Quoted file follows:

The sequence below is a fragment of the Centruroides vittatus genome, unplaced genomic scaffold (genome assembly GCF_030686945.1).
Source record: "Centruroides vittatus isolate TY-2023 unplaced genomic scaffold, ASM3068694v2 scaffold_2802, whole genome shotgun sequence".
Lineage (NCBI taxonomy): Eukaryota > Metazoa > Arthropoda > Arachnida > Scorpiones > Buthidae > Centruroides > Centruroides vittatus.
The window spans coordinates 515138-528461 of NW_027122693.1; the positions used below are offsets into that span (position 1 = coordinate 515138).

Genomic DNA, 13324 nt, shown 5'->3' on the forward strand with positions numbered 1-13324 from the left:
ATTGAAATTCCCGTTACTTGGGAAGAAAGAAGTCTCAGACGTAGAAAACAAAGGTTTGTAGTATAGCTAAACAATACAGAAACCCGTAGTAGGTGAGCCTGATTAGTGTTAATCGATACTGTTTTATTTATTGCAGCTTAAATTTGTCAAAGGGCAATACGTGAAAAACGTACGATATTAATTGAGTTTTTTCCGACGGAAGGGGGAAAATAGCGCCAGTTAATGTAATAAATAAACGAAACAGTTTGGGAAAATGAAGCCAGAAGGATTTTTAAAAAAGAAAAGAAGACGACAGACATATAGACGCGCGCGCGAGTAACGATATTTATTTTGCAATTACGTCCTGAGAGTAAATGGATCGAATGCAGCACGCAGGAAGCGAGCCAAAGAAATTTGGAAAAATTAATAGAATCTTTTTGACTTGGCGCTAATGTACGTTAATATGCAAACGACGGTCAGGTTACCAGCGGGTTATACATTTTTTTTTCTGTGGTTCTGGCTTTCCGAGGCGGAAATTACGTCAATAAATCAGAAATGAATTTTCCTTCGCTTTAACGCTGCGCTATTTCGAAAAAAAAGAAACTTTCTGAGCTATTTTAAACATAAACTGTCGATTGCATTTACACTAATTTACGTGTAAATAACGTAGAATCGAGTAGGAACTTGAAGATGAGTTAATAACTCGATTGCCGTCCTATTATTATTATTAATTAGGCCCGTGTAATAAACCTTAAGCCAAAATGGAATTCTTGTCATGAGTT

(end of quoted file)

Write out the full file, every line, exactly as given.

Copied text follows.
The sequence below is a fragment of the Centruroides vittatus genome, unplaced genomic scaffold (genome assembly GCF_030686945.1).
Source record: "Centruroides vittatus isolate TY-2023 unplaced genomic scaffold, ASM3068694v2 scaffold_2802, whole genome shotgun sequence".
Lineage (NCBI taxonomy): Eukaryota > Metazoa > Arthropoda > Arachnida > Scorpiones > Buthidae > Centruroides > Centruroides vittatus.
The window spans coordinates 515138-528461 of NW_027122693.1; the positions used below are offsets into that span (position 1 = coordinate 515138).

Genomic DNA, 13324 nt, shown 5'->3' on the forward strand with positions numbered 1-13324 from the left:
ATTGAAATTCCCGTTACTTGGGAAGAAAGAAGTCTCAGACGTAGAAAACAAAGGTTTGTAGTATAGCTAAACAATACAGAAACCCGTAGTAGGTGAGCCTGATTAGTGTTAATCGATACTGTTTTATTTATTGCAGCTTAAATTTGTCAAAGGGCAATACGTGAAAAACGTACGATATTAATTGAGTTTTTTCCGACGGAAGGGGGAAAATAGCGCCAGTTAATGTAATAAATAAACGAAACAGTTTGGGAAAATGAAGCCAGAAGGATTTTTAAAAAAGAAAAGAAGACGACAGACATATAGACGCGCGCGCGAGTAACGATATTTATTTTGCAATTACGTCCTGAGAGTAAATGGATCGAATGCAGCACGCAGGAAGCGAGCCAAAGAAATTTGGAAAAATTAATAGAATCTTTTTGACTTGGCGCTAATGTACGTTAATATGCAAACGACGGTCAGGTTACCAGCGGGTTATACATTTTTTTTTCTGTGGTTCTGGCTTTCCGAGGCGGAAATTACGTCAATAAATCAGAAATGAATTTTCCTTCGCTTTAACGCTGCGCTATTTCGAAAAAAAAGAAACTTTCTGAGCTATTTTAAACATAAACTGTCGATTGCATTTACACTAATTTACGTGTAAATAACGTAGAATCGAGTAGGAACTTGAAGATGAGTTAATAACTCGATTGCCGTCCTATTATTATTATTAATTAGGCCCGTGTAATAAACCTTAAGCCAAAATGGAATTCTTGTCATGAGTT